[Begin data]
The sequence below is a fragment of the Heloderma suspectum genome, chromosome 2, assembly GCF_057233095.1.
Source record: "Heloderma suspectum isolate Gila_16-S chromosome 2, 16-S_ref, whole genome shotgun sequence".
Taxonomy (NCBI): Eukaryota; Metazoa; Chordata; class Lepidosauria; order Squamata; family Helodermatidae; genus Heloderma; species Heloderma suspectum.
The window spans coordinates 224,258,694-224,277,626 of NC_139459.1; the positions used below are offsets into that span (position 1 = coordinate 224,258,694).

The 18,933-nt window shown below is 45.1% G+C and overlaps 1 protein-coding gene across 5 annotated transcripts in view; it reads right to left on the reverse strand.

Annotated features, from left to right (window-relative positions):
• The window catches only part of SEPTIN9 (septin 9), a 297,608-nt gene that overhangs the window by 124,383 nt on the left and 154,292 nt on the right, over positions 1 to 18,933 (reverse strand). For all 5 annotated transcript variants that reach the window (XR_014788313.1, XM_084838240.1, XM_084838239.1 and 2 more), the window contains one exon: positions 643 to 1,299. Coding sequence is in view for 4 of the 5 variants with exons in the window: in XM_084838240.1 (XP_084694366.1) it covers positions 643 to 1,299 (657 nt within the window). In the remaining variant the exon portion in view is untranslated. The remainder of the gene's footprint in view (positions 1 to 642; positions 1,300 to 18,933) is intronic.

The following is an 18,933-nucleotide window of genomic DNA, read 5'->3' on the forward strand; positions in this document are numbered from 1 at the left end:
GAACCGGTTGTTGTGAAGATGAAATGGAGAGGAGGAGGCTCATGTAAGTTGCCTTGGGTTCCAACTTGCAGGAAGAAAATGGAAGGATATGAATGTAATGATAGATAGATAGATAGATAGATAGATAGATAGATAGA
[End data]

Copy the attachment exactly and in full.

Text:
The sequence below is a fragment of the Heloderma suspectum genome, chromosome 2, assembly GCF_057233095.1.
Source record: "Heloderma suspectum isolate Gila_16-S chromosome 2, 16-S_ref, whole genome shotgun sequence".
Taxonomy (NCBI): Eukaryota; Metazoa; Chordata; class Lepidosauria; order Squamata; family Helodermatidae; genus Heloderma; species Heloderma suspectum.
The window spans coordinates 224,258,694-224,277,626 of NC_139459.1; the positions used below are offsets into that span (position 1 = coordinate 224,258,694).

The 18,933-nt window shown below is 45.1% G+C and overlaps 1 protein-coding gene across 5 annotated transcripts in view; it reads right to left on the reverse strand.

Annotated features, from left to right (window-relative positions):
• The window catches only part of SEPTIN9 (septin 9), a 297,608-nt gene that overhangs the window by 124,383 nt on the left and 154,292 nt on the right, over positions 1 to 18,933 (reverse strand). For all 5 annotated transcript variants that reach the window (XR_014788313.1, XM_084838240.1, XM_084838239.1 and 2 more), the window contains one exon: positions 643 to 1,299. Coding sequence is in view for 4 of the 5 variants with exons in the window: in XM_084838240.1 (XP_084694366.1) it covers positions 643 to 1,299 (657 nt within the window). In the remaining variant the exon portion in view is untranslated. The remainder of the gene's footprint in view (positions 1 to 642; positions 1,300 to 18,933) is intronic.

The following is an 18,933-nucleotide window of genomic DNA, read 5'->3' on the forward strand; positions in this document are numbered from 1 at the left end:
GAACCGGTTGTTGTGAAGATGAAATGGAGAGGAGGAGGCTCATGTAAGTTGCCTTGGGTTCCAACTTGCAGGAAGAAAATGGAAGGATATGAATGTAATGATAGATAGATAGATAGATAGATAGATAGATAGATAGA